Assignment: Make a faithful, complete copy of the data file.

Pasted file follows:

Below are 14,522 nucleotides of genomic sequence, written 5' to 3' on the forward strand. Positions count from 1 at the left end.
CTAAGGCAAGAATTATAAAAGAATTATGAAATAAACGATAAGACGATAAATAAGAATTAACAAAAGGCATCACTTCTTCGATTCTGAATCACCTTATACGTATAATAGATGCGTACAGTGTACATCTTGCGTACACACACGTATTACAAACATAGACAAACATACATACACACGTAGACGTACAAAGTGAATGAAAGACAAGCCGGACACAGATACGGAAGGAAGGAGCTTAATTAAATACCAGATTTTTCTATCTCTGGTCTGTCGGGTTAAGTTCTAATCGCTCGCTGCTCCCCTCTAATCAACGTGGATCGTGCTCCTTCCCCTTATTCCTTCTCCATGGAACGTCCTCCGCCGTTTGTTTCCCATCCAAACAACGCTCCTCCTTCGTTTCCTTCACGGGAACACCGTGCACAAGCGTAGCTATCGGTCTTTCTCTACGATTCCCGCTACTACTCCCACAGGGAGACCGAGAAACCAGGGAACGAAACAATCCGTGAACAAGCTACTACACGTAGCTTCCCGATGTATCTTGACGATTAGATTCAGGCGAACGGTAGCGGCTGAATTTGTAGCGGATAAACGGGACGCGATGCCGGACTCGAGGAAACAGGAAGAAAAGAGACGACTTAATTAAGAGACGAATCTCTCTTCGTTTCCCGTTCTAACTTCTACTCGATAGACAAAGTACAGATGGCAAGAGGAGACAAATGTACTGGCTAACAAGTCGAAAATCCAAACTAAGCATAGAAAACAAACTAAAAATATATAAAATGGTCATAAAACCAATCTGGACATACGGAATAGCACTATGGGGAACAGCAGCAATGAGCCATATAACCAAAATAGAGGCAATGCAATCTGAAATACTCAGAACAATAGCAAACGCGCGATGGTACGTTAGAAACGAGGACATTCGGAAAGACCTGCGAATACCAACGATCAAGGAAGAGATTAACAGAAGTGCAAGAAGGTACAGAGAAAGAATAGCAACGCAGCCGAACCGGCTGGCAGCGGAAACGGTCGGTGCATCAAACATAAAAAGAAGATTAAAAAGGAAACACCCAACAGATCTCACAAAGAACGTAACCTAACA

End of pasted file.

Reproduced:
Below are 14,522 nucleotides of genomic sequence, written 5' to 3' on the forward strand. Positions count from 1 at the left end.
CTAAGGCAAGAATTATAAAAGAATTATGAAATAAACGATAAGACGATAAATAAGAATTAACAAAAGGCATCACTTCTTCGATTCTGAATCACCTTATACGTATAATAGATGCGTACAGTGTACATCTTGCGTACACACACGTATTACAAACATAGACAAACATACATACACACGTAGACGTACAAAGTGAATGAAAGACAAGCCGGACACAGATACGGAAGGAAGGAGCTTAATTAAATACCAGATTTTTCTATCTCTGGTCTGTCGGGTTAAGTTCTAATCGCTCGCTGCTCCCCTCTAATCAACGTGGATCGTGCTCCTTCCCCTTATTCCTTCTCCATGGAACGTCCTCCGCCGTTTGTTTCCCATCCAAACAACGCTCCTCCTTCGTTTCCTTCACGGGAACACCGTGCACAAGCGTAGCTATCGGTCTTTCTCTACGATTCCCGCTACTACTCCCACAGGGAGACCGAGAAACCAGGGAACGAAACAATCCGTGAACAAGCTACTACACGTAGCTTCCCGATGTATCTTGACGATTAGATTCAGGCGAACGGTAGCGGCTGAATTTGTAGCGGATAAACGGGACGCGATGCCGGACTCGAGGAAACAGGAAGAAAAGAGACGACTTAATTAAGAGACGAATCTCTCTTCGTTTCCCGTTCTAACTTCTACTCGATAGACAAAGTACAGATGGCAAGAGGAGACAAATGTACTGGCTAACAAGTCGAAAATCCAAACTAAGCATAGAAAACAAACTAAAAATATATAAAATGGTCATAAAACCAATCTGGACATACGGAATAGCACTATGGGGAACAGCAGCAATGAGCCATATAACCAAAATAGAGGCAATGCAATCTGAAATACTCAGAACAATAGCAAACGCGCGATGGTACGTTAGAAACGAGGACATTCGGAAAGACCTGCGAATACCAACGATCAAGGAAGAGATTAACAGAAGTGCAAGAAGGTACAGAGAAAGAATAGCAACGCAGCCGAACCGGCTGGCAGCGGAAACGGTCGGTGCATCAAACATAAAAAGAAGATTAAAAAGGAAACACCCAACAGATCTCACAAAGAACGTAACCTAACA